April marks National Arab American Heritage Month. Included in the California Senate Resolution are the acknowledgements that Arab Americans have been making valuable contributions to every aspect of American Society, set fine examples of model citizens, bring resilient family values, strong work ethic, dedication to education, and more. Read about the resolution here.
Here at the Office of Diversity and Equity (ODE), we are working to also recognize and support the Arab and Arab American communities.
In collaboration with ODE, BHRS, and the Arab Workgroup, students in the Middle Eastern Student Association (MESA) at Jefferson High School shared their stories. The students shared their stories in response to the framing question, “What does mental wellness look like in you community?”.
The students shared that they feel “othered”, that they are challenged with balancing expectations from two cultures, and that they are hopeful with their faith in Allah.
Sharing these stories is important for many reasons, including building visibility and recognizing the lived experiences of a community who’s stories are marginalized. As you read these stories, think about how you show up for our Arab and Arab American colleagues and consumers.
Similarly related, the U.S. government classified people of Middle Eastern descent as “white” since 1970. This has made it challenging to get an accurate count of Arab Americans in the U.S. and to determine how members of this population are succeeding financially, academically, etc. ODE is challenging this in our own health system by working with the Arab Work Group to add an option to the race/ethnicity demographic form that distinguishing Arab and Arab Americans from Middle Easterns. With this, we will be able to keep better track of the services we provide to ensure that we provide equitable care to all communities!
MHSA Community Forums from April 17th to May 10th. See flyers for times and locations.
During the forums, participants will learn about three technology innovations that are intended to:
- Increase access to mental health care
- Promote early detection of mental health symptoms
- Predict the onset of mental illness
Additionally, stakeholder feedback will be gathered around community needs and considerations to best adapt the technology innovations for San Mateo County.
For more information, please contact Doris Estremera, MHSA Manager at firstname.lastname@example.org or (650) 219-3840.
The topic of immigration is controversial and complex. However regardless of one’s personal views on the issue, it is undeniable that the uncertainty and lack of information in our communities is ultimately detrimental to the communities’ health. An article by the Washington Post describes how the stress experienced by the threat of deportation can have devastating effects on health, beyond those immediately affected.
“Over time, such chronic stress, unaddressed, will make them far more vulnerable to heart disease, asthma, diabetes and post-traumatic stress disorder.”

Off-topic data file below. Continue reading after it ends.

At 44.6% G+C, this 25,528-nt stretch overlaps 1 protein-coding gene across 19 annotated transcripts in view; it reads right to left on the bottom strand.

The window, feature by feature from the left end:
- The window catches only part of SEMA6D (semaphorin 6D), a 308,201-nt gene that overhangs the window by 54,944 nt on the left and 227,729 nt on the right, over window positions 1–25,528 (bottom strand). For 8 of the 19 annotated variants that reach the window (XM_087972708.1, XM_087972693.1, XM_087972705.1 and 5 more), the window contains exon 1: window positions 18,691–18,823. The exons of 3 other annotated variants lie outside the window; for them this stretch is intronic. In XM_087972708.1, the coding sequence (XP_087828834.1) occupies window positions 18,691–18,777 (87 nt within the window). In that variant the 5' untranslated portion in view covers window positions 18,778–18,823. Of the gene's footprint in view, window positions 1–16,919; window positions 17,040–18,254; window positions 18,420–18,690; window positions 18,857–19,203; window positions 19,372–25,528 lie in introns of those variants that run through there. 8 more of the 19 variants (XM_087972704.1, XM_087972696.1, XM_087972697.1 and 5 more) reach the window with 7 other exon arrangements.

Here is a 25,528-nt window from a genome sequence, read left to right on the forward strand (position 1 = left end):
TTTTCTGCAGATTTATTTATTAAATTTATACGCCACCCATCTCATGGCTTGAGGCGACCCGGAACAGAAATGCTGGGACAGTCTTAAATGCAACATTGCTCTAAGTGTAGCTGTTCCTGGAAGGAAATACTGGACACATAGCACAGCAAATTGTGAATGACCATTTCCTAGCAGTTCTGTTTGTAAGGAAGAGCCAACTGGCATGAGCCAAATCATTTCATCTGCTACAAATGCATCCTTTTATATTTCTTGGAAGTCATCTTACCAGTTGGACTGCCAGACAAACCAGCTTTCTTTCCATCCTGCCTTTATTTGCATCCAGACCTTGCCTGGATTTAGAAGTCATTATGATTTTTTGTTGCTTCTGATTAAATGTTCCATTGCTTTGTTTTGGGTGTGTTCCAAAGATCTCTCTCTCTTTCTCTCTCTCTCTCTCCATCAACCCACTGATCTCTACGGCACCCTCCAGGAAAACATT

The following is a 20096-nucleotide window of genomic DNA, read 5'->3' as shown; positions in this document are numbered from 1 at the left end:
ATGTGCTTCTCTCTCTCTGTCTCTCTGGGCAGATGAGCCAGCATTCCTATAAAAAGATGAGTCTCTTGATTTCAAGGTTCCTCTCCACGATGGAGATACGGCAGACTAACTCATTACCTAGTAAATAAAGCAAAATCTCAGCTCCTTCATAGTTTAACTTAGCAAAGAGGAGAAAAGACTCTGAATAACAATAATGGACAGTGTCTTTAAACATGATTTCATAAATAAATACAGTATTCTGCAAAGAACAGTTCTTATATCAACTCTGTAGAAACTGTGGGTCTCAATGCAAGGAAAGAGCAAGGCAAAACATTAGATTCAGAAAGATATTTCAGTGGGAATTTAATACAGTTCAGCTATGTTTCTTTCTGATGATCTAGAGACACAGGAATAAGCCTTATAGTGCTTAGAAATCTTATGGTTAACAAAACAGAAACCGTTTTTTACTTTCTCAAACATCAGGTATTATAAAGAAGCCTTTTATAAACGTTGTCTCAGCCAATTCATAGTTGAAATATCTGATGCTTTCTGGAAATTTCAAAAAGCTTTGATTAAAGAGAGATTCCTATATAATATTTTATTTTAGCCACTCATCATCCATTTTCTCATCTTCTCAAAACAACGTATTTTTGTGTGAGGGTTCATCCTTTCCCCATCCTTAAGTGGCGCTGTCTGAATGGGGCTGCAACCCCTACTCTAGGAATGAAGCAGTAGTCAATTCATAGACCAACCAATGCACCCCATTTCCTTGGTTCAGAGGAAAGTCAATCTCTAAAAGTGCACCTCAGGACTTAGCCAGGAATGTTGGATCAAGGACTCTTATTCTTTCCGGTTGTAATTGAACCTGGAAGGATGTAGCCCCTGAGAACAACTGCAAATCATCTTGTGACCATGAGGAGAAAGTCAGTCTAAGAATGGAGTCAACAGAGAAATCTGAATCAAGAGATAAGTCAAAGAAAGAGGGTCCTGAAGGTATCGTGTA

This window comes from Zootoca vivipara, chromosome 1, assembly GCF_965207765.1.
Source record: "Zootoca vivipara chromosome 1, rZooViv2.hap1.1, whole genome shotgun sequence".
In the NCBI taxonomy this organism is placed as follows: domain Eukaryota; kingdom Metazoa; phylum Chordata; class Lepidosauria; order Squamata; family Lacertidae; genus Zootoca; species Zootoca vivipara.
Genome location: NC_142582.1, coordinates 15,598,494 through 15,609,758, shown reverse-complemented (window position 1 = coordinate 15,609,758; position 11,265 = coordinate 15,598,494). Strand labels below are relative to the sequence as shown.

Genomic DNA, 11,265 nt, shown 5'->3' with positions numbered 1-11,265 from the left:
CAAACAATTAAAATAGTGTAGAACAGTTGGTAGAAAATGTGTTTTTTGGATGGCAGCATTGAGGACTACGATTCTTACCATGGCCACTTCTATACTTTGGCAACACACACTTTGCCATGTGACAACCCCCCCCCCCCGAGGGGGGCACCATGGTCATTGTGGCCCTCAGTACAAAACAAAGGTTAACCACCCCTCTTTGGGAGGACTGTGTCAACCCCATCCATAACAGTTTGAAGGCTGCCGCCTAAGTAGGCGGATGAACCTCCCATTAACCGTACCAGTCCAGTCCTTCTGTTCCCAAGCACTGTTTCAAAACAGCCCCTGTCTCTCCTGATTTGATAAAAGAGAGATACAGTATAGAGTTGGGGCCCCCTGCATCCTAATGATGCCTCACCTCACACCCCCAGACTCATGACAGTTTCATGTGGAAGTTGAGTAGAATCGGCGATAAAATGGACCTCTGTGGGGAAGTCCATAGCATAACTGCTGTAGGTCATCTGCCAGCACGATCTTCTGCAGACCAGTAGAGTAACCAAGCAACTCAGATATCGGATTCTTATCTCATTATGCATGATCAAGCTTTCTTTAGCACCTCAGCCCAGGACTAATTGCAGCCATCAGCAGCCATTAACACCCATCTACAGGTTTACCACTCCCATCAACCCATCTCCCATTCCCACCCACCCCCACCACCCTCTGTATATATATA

The University of Michigan conducted a study on the impact of the 2008 federal immigration raid in Postville, Iowa, the largest in U.S. history. The study found an increase of Hispanic babies born with low birth weight, which can cause long term health risks, a 24% increase in comparison to the year before.
The study also found that the risk for low birth weight was equally high for Latinas with protected legal status, “…in spite of their apparent safety, their bodies were reacting as if they, too, could soon be deported.” This can result in an “epigenetic” effect that modifies the way genes are expressed, allowing for the transmission of “vulnerabilities to stress from one generation to the next.”
While the debate over immigration continues, it is important to take a moment to recognize that what affects one group actually affects us all. We have a responsibility to care for the health of all community members, but equally important, to stay informed and aid those who are vulnerable.
This year, in celebration of May Mental Health Awareness Month (MMHAM), San Mateo County’s annual kick-off event will be on May 4th from 6-9pm at Cunha Intermediate School in Half Moon Bay.
Did you know 1 in 4 people experience a mental health challenge, but fewer than half are getting the help they need? One of the main reasons for this is due to the large amounts of stigma towards mental health.
At this FREE event, learn about mental wellness and how to stop stigma in your community. Learn about all the mental health resources available in your community to understand that help is available.
Enjoy FREE food, dance performances from local dance groups, poetry slams, short film screenings, wellness crafts, and more!
We welcome everyone!
Shout out to our BHRS staff for celebrating wellness on National Walking Day!
For the first time, in celebration of San Mateo County’s (SMC) Asian American Native Hawaiian Pacific Islander (AANHPI) communities, Chinese Health Initiative (CHI), Filipino Mental Health Initiative (FMHI), and Pacific Islander Initiative (PII) collaborate to host a free intergenerational feast for the community filled with delicious free food, inspirational speakers, raffles, and wellness practice performances.
Historically SMC’s AANHPI communities have had few events to recognize and celebrate one another. The goal of this event is to bridge the SMC AANHPI communities across ethnicities/ generations to be empowered together towards wellness. The event aims to strengthen relationships and break the AANHPI communities from their silos.
Please RSVP for the event by May 16th by emailing Kristie Lui at email@example.com or calling her at (650) 573- 5037.
We hope to see you all there!
Written by Kristie Lui, CHI Member